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Wildflower

Sheryl Crow

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Album Review

Originally, Sheryl Crow planned to have her follow-up to 2002's Top Ten hit C'mon, C'mon be two simultaneously released albums, announcing their autumn release at the beginning of 2005, but by the time the fall rolled around, the project had been scaled back to a single album: Wildflower. If C'mon, C'mon was a cheerful, bright record ideal for sunny summer days, Wildflower is its opposite, a warm, introspective record that's tailored for the fall. It's not dissimilar to 1998's The Globe Sessions, which felt like a somber hangover to the wonderfully weird party of her eponymous 1996 second album, but where The Globe Sessions had a weary, heartbroken feel, there's a comfortable, lived-in atmosphere and sense of genuine affection on Wildflower. Celebrity press and pre-release hype attributed this love-mad vibe to Crow's romance with cyclist Lance Armstrong — the couple announced its engagement the same month Wildflower was released — and there surely must be some sort of correlation between Crow's personal life and work, but anybody looking for an album explicitly about her relationship with Lance (the way that, say, Eric Benet's Hurricane is all about his divorce from Halle Berry) will be disappointed. There are certainly plenty of songs about love here, but Crow's songs are not about specific events (unless they're neo-protest songs like the lively "Live It Up"). They're open-ended, so it's easy to hear the record and never think about Armstrong. As a matter of fact, the subjects of the songs matter less than the feel of the album. It's easy to spin Wildflower a couple of times before the songs start to sink in — unlike her other records, there's nothing here that immediately grabs your attention, they're all growers — but the mood of the record is immediately appealing. That sustained warm, burnished, relaxed feel — at once rootsy and upscale, modest and classy — is reason enough to return to Wildflower to give the songs a chance to take root, and once they do, the album seems to be one of her most consistent records and one of her best. [This edition released in Japan included a bonus track.]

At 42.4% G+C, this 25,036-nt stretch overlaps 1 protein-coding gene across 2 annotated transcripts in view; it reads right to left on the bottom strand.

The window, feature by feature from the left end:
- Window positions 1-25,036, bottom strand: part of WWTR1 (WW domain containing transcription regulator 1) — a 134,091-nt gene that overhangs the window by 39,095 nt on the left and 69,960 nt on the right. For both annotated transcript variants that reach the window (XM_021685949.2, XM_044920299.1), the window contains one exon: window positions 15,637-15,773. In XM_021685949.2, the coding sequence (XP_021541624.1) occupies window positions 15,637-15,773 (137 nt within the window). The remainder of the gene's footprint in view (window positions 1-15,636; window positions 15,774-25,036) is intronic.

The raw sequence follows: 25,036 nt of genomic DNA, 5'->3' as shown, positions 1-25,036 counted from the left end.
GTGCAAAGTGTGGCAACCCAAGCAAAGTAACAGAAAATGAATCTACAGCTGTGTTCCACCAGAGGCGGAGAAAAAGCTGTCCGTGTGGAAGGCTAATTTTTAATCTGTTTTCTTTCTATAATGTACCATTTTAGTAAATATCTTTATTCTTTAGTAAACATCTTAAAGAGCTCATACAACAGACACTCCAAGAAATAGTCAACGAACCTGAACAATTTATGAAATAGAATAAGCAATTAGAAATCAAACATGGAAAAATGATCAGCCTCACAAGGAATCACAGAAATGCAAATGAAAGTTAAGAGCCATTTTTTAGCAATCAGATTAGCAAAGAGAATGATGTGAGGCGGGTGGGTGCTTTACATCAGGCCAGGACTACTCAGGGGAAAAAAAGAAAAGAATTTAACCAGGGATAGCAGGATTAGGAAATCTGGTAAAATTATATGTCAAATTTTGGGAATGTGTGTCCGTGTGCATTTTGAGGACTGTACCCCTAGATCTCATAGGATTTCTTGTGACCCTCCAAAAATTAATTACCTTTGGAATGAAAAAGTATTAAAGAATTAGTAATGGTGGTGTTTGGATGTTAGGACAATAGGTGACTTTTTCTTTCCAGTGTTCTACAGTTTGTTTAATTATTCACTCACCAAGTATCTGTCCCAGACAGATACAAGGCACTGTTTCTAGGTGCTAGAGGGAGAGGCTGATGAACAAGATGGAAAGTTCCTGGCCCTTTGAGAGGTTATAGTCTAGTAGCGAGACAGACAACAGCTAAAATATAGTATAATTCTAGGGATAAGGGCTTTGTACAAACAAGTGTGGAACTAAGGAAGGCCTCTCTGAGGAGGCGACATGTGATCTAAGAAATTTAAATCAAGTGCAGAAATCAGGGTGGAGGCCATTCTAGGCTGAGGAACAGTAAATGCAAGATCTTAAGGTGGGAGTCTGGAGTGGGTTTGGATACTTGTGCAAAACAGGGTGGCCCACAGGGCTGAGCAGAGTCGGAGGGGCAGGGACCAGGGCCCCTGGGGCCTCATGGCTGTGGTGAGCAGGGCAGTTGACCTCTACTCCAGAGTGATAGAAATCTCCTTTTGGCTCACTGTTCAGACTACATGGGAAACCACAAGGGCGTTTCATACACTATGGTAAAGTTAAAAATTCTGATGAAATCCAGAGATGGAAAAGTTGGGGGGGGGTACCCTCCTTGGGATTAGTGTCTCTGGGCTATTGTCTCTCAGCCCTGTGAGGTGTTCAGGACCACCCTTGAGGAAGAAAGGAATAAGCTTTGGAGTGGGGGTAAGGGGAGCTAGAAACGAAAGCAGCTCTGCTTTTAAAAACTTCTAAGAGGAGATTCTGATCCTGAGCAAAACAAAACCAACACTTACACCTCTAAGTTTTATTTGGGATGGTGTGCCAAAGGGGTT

Biography

Born: 11 February 1962 in Kennett, MO

Genre: Pop

Years Active: '90s, '00s, '10s

Sheryl Crow's fresh, updated spin on classic roots rock made her one of the most popular mainstream rockers of the '90s. Her albums were loose and eclectic on the surface, yet were generally tied together by polished, professional songcraft. Crow's sunny, good-time rockers and world-weary ballads were radio staples for much of the '90s, and she was a perennial favorite at Grammy time. Although her songwriting style was firmly anchored to the rock tradition, she wasn't a slave to it — her free-associative,...
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